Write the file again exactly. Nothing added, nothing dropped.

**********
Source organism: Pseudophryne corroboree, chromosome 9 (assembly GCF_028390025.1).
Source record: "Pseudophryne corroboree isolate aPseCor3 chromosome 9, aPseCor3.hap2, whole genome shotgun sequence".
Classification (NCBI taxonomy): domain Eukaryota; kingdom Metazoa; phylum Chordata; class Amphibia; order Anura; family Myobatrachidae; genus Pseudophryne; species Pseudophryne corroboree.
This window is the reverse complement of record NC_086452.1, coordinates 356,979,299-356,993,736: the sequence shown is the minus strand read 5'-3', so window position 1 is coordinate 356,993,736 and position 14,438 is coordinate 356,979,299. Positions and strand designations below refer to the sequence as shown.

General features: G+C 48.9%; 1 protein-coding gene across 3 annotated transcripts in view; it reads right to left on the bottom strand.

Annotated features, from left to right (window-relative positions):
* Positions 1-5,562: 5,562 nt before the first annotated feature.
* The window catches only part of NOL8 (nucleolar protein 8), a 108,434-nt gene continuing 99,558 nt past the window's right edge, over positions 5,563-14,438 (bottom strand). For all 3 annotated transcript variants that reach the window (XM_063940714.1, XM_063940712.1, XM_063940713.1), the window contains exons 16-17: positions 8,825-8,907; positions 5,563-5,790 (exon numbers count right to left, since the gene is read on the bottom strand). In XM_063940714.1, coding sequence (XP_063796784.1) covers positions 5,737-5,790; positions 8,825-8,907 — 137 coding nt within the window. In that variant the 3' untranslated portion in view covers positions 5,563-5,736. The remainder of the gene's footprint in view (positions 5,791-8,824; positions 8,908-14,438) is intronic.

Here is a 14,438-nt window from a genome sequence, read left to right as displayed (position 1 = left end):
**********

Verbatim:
Source organism: Pseudophryne corroboree, chromosome 9 (assembly GCF_028390025.1).
Source record: "Pseudophryne corroboree isolate aPseCor3 chromosome 9, aPseCor3.hap2, whole genome shotgun sequence".
Classification (NCBI taxonomy): domain Eukaryota; kingdom Metazoa; phylum Chordata; class Amphibia; order Anura; family Myobatrachidae; genus Pseudophryne; species Pseudophryne corroboree.
This window is the reverse complement of record NC_086452.1, coordinates 356,979,299-356,993,736: the sequence shown is the minus strand read 5'-3', so window position 1 is coordinate 356,993,736 and position 14,438 is coordinate 356,979,299. Positions and strand designations below refer to the sequence as shown.

General features: G+C 48.9%; 1 protein-coding gene across 3 annotated transcripts in view; it reads right to left on the bottom strand.

Annotated features, from left to right (window-relative positions):
* Positions 1-5,562: 5,562 nt before the first annotated feature.
* The window catches only part of NOL8 (nucleolar protein 8), a 108,434-nt gene continuing 99,558 nt past the window's right edge, over positions 5,563-14,438 (bottom strand). For all 3 annotated transcript variants that reach the window (XM_063940714.1, XM_063940712.1, XM_063940713.1), the window contains exons 16-17: positions 8,825-8,907; positions 5,563-5,790 (exon numbers count right to left, since the gene is read on the bottom strand). In XM_063940714.1, coding sequence (XP_063796784.1) covers positions 5,737-5,790; positions 8,825-8,907 — 137 coding nt within the window. In that variant the 3' untranslated portion in view covers positions 5,563-5,736. The remainder of the gene's footprint in view (positions 5,791-8,824; positions 8,908-14,438) is intronic.

Here is a 14,438-nt window from a genome sequence, read left to right as displayed (position 1 = left end):